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radiation therapy

Alternative Names
radiation treatment

Radiation can be used to treat many forms of cancer. It is considered a mainstay of cancer treatment. It can be delivered in two ways. One method uses a beam outside the body, and is called external beam radiation. The other method is to implant radioactive material inside the body. This is known as brachytherapy. Radiation affects molecules, proteins, and DNA in cells. The cells become damaged and are then unable to function and divide normally.

Cancer cells are more susceptible to radiation because they can't repair the damage. Some cancers are considered "radiosensitive" and curable with radiation. Other cancers are resistant to radiation.

Who is a candidate for the procedure?
Before its toxicity was well known, radiation was used for many conditions much less serious than cancer. This happened mostly in the early part of the 20th century. Acne, arthritis, and goitre, which is an enlarged thyroid gland, were all treated with radiation. Low-energy radiation is still used for a few non-cancerous conditions. These include psoriasis, a chronic disease that causes thickening of the skin.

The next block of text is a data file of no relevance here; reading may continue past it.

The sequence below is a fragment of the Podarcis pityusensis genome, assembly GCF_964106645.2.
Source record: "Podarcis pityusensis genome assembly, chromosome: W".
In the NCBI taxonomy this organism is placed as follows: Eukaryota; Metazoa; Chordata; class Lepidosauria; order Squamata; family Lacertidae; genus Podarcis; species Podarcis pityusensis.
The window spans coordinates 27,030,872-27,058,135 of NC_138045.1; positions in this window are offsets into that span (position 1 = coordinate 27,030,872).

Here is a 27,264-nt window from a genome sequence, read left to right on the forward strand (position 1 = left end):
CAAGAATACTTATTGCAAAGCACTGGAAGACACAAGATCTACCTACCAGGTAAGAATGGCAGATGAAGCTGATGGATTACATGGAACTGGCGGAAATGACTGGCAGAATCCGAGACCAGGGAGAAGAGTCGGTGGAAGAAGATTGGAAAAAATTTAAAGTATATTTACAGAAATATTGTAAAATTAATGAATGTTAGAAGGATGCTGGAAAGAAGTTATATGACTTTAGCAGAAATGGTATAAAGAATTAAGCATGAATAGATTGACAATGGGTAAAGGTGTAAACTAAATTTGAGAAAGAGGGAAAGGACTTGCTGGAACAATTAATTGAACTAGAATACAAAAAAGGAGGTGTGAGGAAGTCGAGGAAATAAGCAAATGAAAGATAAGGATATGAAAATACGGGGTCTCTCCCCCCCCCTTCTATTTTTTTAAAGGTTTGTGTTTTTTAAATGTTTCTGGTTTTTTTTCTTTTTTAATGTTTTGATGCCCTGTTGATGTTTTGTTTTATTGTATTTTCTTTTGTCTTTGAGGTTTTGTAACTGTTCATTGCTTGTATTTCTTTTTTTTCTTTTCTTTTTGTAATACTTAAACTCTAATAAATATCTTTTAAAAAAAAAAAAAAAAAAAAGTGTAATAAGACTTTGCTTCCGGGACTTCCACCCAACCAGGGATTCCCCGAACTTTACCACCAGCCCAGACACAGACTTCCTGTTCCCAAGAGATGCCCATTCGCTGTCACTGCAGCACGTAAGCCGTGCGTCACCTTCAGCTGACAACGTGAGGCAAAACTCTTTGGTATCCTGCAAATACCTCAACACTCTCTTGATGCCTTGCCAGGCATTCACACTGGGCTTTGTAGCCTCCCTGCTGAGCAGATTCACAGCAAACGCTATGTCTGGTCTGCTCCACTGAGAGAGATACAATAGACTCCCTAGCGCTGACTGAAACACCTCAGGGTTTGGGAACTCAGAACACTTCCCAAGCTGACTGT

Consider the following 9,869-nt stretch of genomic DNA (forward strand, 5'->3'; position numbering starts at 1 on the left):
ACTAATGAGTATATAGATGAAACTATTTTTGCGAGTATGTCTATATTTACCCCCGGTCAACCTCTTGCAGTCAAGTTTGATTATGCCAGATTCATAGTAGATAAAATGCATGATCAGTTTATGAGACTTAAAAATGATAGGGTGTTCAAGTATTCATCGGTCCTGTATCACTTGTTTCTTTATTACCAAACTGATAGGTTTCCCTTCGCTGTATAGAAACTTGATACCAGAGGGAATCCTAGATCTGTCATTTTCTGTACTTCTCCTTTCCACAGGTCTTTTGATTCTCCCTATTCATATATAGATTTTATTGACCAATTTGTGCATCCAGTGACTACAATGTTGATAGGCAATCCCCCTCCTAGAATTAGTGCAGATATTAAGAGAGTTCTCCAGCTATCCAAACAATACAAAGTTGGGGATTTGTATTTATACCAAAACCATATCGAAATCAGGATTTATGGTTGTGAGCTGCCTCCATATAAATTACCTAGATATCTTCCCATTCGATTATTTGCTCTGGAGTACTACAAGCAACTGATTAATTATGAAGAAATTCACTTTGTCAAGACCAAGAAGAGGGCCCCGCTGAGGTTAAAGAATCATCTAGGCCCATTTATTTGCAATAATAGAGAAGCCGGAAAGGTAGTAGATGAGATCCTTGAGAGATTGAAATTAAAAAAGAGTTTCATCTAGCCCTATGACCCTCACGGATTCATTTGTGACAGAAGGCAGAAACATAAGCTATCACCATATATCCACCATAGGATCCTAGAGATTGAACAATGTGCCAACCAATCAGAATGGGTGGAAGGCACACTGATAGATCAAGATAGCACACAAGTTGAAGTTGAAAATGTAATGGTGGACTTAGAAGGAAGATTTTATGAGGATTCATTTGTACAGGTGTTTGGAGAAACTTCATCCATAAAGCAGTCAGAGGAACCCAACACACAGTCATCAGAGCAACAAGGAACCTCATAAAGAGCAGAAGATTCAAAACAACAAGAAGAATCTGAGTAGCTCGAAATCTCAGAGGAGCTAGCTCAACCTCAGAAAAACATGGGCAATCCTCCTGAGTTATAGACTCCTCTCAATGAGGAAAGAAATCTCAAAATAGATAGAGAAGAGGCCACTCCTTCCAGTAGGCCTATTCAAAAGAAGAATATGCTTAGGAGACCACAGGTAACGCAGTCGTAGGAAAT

Because it works so well, radiation is now used in at least half of all cancer patients. Many cancers are treated only with radiation with an intent to cure. Some of these are lymphomas, Hodgkin's disease, germ cell cancer, and cancers of the cervix, larynx, and prostate.

Other cancers are treated with radiation to improve symptoms, not to cure the person. These include cancers of solid tissues such as the lung, breast, and gastrointestinal tract, and melanoma, which is a skin cancer.

The decision to use radiation therapy, and how to use it, depends on a number of factors. Among them are the tissue type, the location and stage of the cancer, the symptoms, and whether the intent is cure or symptom improvement.

How is the procedure performed?